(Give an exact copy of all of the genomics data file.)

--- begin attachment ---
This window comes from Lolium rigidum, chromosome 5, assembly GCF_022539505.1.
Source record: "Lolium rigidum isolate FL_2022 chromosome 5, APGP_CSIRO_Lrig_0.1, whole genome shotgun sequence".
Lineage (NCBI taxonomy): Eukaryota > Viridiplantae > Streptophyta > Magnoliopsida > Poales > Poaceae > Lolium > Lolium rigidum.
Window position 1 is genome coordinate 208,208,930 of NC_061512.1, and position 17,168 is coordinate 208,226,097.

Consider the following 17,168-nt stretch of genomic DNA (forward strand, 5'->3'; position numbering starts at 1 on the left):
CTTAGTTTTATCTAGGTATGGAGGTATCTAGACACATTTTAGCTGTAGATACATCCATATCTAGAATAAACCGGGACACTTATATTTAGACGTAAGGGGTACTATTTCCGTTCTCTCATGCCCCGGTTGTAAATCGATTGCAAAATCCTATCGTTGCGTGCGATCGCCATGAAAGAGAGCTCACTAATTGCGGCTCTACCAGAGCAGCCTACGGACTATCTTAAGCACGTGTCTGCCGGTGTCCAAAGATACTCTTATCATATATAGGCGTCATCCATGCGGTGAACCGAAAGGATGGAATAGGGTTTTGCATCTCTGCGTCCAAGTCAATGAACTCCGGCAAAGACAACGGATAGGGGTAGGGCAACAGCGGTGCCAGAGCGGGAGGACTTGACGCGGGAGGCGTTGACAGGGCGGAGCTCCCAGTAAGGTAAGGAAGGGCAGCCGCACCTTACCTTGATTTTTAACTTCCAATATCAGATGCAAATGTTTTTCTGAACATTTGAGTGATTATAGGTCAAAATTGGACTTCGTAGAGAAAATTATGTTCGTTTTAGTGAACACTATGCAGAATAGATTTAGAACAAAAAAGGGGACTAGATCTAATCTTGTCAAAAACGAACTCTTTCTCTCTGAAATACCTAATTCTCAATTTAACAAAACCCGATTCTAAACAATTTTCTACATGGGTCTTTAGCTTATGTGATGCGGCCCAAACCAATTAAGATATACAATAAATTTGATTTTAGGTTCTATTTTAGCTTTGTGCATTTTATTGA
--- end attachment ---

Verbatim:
This window comes from Lolium rigidum, chromosome 5, assembly GCF_022539505.1.
Source record: "Lolium rigidum isolate FL_2022 chromosome 5, APGP_CSIRO_Lrig_0.1, whole genome shotgun sequence".
Lineage (NCBI taxonomy): Eukaryota > Viridiplantae > Streptophyta > Magnoliopsida > Poales > Poaceae > Lolium > Lolium rigidum.
Window position 1 is genome coordinate 208,208,930 of NC_061512.1, and position 17,168 is coordinate 208,226,097.

Consider the following 17,168-nt stretch of genomic DNA (forward strand, 5'->3'; position numbering starts at 1 on the left):
CTTAGTTTTATCTAGGTATGGAGGTATCTAGACACATTTTAGCTGTAGATACATCCATATCTAGAATAAACCGGGACACTTATATTTAGACGTAAGGGGTACTATTTCCGTTCTCTCATGCCCCGGTTGTAAATCGATTGCAAAATCCTATCGTTGCGTGCGATCGCCATGAAAGAGAGCTCACTAATTGCGGCTCTACCAGAGCAGCCTACGGACTATCTTAAGCACGTGTCTGCCGGTGTCCAAAGATACTCTTATCATATATAGGCGTCATCCATGCGGTGAACCGAAAGGATGGAATAGGGTTTTGCATCTCTGCGTCCAAGTCAATGAACTCCGGCAAAGACAACGGATAGGGGTAGGGCAACAGCGGTGCCAGAGCGGGAGGACTTGACGCGGGAGGCGTTGACAGGGCGGAGCTCCCAGTAAGGTAAGGAAGGGCAGCCGCACCTTACCTTGATTTTTAACTTCCAATATCAGATGCAAATGTTTTTCTGAACATTTGAGTGATTATAGGTCAAAATTGGACTTCGTAGAGAAAATTATGTTCGTTTTAGTGAACACTATGCAGAATAGATTTAGAACAAAAAAGGGGACTAGATCTAATCTTGTCAAAAACGAACTCTTTCTCTCTGAAATACCTAATTCTCAATTTAACAAAACCCGATTCTAAACAATTTTCTACATGGGTCTTTAGCTTATGTGATGCGGCCCAAACCAATTAAGATATACAATAAATTTGATTTTAGGTTCTATTTTAGCTTTGTGCATTTTATTGA